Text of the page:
DAO 46:123-128 (2001)  -  doi:10.3354/dao046123

Spatial distribution and hatching of overwintered eggs of a fish ectoparasite, Argulus coregoni (Crustacea: Branchiura)

V. N. Mikheev1,*, A. F. Pasternak2, E. T. Valtonen3, Y. Lankinen4

1A.N. Severtsov Institute of Ecology & Evolution, Russian Academy of Sciences, 33 Leninskii Prospekt, Moscow 117071, Russia
2Institute of Oceanology, Russian Academy of Sciences, 36 Nakhimov Avenue, Moscow 117853, Russia
3Department of Environmental and Biological Science, University of Jyväskylä, PL 35, 40351 Jyväskylä, Finland
4Savon Taimen OY, 77700 Rautalampi, Finland

ABSTRACT: The habitat distribution of overwintered eggs, which were found to be the only source of spring recruitment of Argulus coregoni Thorell, was studied at a commercial fish farm in Central Finland. The frequency of occurrence of egg clutches in the deep parts of the canals and ponds was 50 to 80% and the percentage cover of the surface of stones with egg clutches was 1.7 to 6.4%, while in the shallow parts these values were 8 to 27% and 0.1 to 0.3%, respectively. A greater proportion of empty egg-shells was observed in shallow water in the mid-May, suggesting an earlier hatching there stimulated by the increased temperature and higher illumination. Under laboratory conditions, only elevated UV illumination, but not diurnally fluctuating temperature, significantly accelerated hatching. Normally overwintered eggs produced a pronounced peak of hatched larvae at the end of May and hatching continued at a much slower rate throughout the summer. Eggs that overwintered twice, first normally and then for a second time buried under sediments, were exposed to the same laboratory conditions simultaneously with normally overwintered eggs, but their hatching was delayed until August. The hatching rate was low, but markedly increased in December.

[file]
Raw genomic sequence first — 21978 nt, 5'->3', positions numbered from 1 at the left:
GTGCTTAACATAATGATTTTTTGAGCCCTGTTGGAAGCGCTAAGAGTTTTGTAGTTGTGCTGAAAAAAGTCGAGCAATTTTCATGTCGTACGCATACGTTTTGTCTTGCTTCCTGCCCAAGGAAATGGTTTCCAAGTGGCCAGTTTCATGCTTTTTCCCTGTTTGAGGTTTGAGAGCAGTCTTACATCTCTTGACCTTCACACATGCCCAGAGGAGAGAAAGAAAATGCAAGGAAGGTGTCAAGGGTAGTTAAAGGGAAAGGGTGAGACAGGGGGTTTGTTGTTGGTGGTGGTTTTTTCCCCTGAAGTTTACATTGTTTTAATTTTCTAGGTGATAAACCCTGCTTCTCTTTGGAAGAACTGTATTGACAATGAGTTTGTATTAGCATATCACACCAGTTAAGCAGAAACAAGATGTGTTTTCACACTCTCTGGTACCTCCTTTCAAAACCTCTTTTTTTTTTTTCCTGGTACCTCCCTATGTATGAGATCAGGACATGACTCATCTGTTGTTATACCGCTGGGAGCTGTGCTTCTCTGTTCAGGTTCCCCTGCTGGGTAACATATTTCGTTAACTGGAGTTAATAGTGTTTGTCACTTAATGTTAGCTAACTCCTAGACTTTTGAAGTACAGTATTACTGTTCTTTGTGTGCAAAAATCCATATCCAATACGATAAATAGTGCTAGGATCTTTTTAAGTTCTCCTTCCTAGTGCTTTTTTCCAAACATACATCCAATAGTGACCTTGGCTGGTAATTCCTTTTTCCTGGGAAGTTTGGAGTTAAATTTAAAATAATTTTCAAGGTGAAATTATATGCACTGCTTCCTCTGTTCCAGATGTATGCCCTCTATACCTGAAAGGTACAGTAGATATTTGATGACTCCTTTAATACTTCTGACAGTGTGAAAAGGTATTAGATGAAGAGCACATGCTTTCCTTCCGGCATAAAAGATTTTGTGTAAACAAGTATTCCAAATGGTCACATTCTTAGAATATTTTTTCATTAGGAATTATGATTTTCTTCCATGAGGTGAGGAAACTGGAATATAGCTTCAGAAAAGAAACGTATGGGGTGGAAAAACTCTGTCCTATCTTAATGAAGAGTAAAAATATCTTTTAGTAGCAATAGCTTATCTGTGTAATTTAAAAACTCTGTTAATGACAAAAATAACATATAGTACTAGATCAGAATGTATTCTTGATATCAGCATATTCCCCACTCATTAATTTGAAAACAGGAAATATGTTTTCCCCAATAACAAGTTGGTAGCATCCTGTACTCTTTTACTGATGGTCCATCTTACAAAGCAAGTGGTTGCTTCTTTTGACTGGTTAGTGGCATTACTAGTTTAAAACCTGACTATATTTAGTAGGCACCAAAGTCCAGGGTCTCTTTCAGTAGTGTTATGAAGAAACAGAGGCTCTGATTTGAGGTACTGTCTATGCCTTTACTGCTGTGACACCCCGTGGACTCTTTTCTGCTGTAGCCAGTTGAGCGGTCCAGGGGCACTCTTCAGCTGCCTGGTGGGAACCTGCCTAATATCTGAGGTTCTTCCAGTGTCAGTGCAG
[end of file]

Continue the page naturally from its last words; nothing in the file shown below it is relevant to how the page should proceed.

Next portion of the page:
KEY WORDS: Overwintering · Argulus coregoni · Ectoparasite · Egg distribution · Hatching

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